-Observe God’s mandates regarding creation. Respect for creation is a striving to discern a sacred dimension to all space and place in which one intuits a holy purpose for every single thing. This involves prayer and reflection to cultivate an attitude of respect in the care of Church property. With prayer and attention, this soon becomes an all-embracing worldview. What is sacred space? How do we connect our lives to remembrance of God? By cultivating reverence and respect for what God has created, an ethic of creation care emerges. Apply that ethic to all things in the world because it is all God’s world.

-Eliminate all waste. Use only products that can be recycled or that will harmlessly biodegrade into the earth. Products that will not recycle or biodegrade should be eliminated from parish use. This includes synthetic materials which do not break down – especially styrofoam and plastic. There is no excuse for using styrofoam cups at coffee hour; this only affirms the throw-away culture and sets a bad example for parishioners. Porcelain or clay coffee mugs should be used. St. John of Damascus tells us, a Christian does not worship matter, but matter is respected as God’s gift so that we might fulfill our purpose on earth.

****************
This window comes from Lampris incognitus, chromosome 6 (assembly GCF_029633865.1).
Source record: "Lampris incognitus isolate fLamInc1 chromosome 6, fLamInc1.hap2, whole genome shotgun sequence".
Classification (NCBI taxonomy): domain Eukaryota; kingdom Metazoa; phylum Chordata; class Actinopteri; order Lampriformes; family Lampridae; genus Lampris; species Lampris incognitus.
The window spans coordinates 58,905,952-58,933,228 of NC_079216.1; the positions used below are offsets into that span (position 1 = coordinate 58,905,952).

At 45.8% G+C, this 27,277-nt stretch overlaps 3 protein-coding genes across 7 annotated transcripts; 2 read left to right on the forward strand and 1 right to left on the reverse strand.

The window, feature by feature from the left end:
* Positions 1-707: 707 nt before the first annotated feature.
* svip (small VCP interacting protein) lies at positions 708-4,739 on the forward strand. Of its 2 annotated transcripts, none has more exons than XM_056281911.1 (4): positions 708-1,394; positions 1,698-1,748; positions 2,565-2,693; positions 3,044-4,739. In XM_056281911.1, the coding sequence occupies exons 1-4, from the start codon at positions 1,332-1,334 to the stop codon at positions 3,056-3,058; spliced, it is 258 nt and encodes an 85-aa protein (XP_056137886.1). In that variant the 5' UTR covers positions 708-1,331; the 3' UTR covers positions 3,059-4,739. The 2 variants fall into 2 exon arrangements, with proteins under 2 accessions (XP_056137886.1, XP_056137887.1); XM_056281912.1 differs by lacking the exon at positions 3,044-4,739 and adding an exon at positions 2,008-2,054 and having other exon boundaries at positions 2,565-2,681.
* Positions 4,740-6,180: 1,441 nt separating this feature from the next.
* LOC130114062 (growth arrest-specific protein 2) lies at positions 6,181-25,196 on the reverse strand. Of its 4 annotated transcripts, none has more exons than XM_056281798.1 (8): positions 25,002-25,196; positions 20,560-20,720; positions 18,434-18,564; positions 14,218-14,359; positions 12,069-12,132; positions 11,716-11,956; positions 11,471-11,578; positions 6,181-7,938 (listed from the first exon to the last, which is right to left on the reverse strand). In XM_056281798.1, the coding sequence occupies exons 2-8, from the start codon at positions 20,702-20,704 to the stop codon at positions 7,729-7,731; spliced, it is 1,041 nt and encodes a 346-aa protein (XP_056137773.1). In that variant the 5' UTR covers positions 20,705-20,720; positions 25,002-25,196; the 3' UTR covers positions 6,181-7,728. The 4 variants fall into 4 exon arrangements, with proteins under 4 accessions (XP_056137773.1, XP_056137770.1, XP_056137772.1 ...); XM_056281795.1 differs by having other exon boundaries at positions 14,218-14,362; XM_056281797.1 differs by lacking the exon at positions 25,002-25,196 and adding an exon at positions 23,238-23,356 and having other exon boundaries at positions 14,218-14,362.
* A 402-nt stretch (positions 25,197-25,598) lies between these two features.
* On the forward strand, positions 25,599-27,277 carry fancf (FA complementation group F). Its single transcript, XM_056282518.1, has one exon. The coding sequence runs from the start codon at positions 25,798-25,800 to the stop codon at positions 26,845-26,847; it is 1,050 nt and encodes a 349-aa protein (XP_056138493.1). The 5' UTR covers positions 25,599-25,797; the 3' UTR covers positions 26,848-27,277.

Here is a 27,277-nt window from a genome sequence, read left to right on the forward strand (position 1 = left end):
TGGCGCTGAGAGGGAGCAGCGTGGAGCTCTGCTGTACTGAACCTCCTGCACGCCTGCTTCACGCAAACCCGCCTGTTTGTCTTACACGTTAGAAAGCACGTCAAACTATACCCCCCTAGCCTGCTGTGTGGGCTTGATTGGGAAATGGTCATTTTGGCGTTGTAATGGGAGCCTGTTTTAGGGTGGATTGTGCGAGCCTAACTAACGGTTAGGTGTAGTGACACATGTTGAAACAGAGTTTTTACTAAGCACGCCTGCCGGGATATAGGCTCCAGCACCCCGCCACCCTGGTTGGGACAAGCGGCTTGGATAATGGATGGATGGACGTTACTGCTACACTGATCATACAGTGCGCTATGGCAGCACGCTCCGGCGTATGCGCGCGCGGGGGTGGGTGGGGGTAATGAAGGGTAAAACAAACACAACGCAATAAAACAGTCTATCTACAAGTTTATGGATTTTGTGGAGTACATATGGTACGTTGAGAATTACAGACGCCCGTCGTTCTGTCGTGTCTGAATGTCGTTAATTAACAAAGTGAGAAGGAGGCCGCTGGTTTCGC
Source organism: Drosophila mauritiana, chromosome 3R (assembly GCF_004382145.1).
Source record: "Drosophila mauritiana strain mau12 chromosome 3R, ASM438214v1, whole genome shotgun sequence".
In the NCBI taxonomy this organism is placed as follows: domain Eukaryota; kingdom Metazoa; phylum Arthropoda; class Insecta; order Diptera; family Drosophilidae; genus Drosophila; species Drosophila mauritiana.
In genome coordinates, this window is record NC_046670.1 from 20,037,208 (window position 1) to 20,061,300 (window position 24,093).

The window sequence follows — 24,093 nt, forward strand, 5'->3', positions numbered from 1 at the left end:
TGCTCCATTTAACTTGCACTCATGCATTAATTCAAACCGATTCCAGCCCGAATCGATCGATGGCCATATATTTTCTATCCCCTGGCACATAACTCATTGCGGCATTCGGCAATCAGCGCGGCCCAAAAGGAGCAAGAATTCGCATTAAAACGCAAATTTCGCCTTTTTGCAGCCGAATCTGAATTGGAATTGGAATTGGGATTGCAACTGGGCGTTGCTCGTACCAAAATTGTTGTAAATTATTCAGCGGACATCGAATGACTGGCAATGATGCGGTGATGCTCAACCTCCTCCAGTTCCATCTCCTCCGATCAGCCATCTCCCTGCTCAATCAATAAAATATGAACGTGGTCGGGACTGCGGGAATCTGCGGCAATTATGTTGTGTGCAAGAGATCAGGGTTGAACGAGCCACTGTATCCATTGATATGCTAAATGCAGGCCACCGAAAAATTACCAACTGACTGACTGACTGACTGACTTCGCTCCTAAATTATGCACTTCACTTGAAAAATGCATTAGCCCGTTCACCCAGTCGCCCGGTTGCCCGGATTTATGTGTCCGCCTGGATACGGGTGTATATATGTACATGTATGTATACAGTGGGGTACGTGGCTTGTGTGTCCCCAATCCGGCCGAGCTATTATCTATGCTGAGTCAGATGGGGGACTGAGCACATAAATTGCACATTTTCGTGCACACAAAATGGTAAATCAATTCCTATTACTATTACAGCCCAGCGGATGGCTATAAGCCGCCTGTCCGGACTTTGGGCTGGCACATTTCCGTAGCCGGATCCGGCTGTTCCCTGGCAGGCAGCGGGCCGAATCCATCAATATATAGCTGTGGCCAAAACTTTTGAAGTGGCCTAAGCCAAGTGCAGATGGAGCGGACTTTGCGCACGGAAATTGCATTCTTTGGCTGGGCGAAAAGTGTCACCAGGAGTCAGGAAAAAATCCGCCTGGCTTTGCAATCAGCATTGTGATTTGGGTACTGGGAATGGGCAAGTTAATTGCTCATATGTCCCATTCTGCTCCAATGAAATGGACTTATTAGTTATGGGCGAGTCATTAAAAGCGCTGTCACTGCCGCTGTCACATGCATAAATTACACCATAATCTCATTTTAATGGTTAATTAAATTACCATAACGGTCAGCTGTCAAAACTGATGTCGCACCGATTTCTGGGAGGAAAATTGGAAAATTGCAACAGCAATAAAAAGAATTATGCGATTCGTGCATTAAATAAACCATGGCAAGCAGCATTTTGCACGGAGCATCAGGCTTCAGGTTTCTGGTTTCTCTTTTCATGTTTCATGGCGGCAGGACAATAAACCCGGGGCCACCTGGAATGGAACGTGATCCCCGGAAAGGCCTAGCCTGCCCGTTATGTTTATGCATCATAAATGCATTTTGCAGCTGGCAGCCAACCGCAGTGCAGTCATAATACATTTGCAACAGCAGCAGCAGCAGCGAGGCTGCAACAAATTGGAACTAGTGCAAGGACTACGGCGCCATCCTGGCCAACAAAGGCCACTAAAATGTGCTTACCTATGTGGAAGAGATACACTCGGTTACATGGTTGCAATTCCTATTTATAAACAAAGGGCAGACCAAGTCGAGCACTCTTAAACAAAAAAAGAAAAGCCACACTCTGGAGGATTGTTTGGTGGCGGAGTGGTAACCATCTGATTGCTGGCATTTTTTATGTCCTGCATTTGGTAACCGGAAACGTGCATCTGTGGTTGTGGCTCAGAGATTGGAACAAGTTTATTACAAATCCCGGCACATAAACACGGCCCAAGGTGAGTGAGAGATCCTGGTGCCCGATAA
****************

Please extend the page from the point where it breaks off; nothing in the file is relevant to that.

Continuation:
– Emphasize conservation. Respect the materials in our lives. From energy to building supplies, from food to fiber, water to paper, the fruits of creation (which the secular world calls natural resources) must be respected, preserved and conserved. Our unsustainable consumption habits and wasteful tendencies must be transformed under the influence of our Christian worldview and integrated into the ecosystems of the planet. This begins with the handling of food and extends to our habits of eating, transportation, and all of the systems of society.

– Seek harmlessness is all church affairs. Harmless means setting a right example of how to live amidst a society shaped by secular values. Parishes should reflect affection for each other and the elimination of harm to the earth.

At Church (continued)